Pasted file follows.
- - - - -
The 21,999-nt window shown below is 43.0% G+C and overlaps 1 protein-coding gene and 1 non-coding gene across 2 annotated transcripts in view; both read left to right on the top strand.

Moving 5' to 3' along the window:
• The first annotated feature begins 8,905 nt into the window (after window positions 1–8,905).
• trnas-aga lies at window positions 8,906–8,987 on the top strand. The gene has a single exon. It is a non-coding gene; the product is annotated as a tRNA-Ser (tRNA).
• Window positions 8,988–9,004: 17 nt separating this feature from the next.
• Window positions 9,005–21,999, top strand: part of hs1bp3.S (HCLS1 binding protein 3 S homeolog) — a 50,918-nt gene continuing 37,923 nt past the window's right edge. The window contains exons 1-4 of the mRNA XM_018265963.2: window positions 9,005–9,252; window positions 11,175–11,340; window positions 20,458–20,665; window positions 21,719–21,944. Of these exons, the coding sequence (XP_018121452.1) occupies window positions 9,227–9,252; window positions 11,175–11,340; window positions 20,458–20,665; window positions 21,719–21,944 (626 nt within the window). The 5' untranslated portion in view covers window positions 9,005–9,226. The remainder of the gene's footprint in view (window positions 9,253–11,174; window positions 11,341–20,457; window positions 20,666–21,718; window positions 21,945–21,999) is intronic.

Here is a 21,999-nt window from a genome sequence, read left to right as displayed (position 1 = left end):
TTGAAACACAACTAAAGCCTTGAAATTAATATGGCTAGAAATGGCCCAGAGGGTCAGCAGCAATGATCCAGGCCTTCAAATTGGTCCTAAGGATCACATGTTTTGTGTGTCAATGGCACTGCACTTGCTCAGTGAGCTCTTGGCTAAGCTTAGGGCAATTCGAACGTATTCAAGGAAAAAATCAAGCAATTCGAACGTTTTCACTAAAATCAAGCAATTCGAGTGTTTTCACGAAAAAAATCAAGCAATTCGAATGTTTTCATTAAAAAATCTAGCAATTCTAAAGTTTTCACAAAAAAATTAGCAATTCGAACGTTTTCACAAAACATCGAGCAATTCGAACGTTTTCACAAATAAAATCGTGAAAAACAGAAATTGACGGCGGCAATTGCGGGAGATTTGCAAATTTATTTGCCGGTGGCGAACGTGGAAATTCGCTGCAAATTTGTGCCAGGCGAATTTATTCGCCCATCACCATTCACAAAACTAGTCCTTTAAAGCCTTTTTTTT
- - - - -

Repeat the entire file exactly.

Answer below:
The 21,999-nt window shown below is 43.0% G+C and overlaps 1 protein-coding gene and 1 non-coding gene across 2 annotated transcripts in view; both read left to right on the top strand.

Moving 5' to 3' along the window:
• The first annotated feature begins 8,905 nt into the window (after window positions 1–8,905).
• trnas-aga lies at window positions 8,906–8,987 on the top strand. The gene has a single exon. It is a non-coding gene; the product is annotated as a tRNA-Ser (tRNA).
• Window positions 8,988–9,004: 17 nt separating this feature from the next.
• Window positions 9,005–21,999, top strand: part of hs1bp3.S (HCLS1 binding protein 3 S homeolog) — a 50,918-nt gene continuing 37,923 nt past the window's right edge. The window contains exons 1-4 of the mRNA XM_018265963.2: window positions 9,005–9,252; window positions 11,175–11,340; window positions 20,458–20,665; window positions 21,719–21,944. Of these exons, the coding sequence (XP_018121452.1) occupies window positions 9,227–9,252; window positions 11,175–11,340; window positions 20,458–20,665; window positions 21,719–21,944 (626 nt within the window). The 5' untranslated portion in view covers window positions 9,005–9,226. The remainder of the gene's footprint in view (window positions 9,253–11,174; window positions 11,341–20,457; window positions 20,666–21,718; window positions 21,945–21,999) is intronic.

Here is a 21,999-nt window from a genome sequence, read left to right as displayed (position 1 = left end):
TTGAAACACAACTAAAGCCTTGAAATTAATATGGCTAGAAATGGCCCAGAGGGTCAGCAGCAATGATCCAGGCCTTCAAATTGGTCCTAAGGATCACATGTTTTGTGTGTCAATGGCACTGCACTTGCTCAGTGAGCTCTTGGCTAAGCTTAGGGCAATTCGAACGTATTCAAGGAAAAAATCAAGCAATTCGAACGTTTTCACTAAAATCAAGCAATTCGAGTGTTTTCACGAAAAAAATCAAGCAATTCGAATGTTTTCATTAAAAAATCTAGCAATTCTAAAGTTTTCACAAAAAAATTAGCAATTCGAACGTTTTCACAAAACATCGAGCAATTCGAACGTTTTCACAAATAAAATCGTGAAAAACAGAAATTGACGGCGGCAATTGCGGGAGATTTGCAAATTTATTTGCCGGTGGCGAACGTGGAAATTCGCTGCAAATTTGTGCCAGGCGAATTTATTCGCCCATCACCATTCACAAAACTAGTCCTTTAAAGCCTTTTTTTT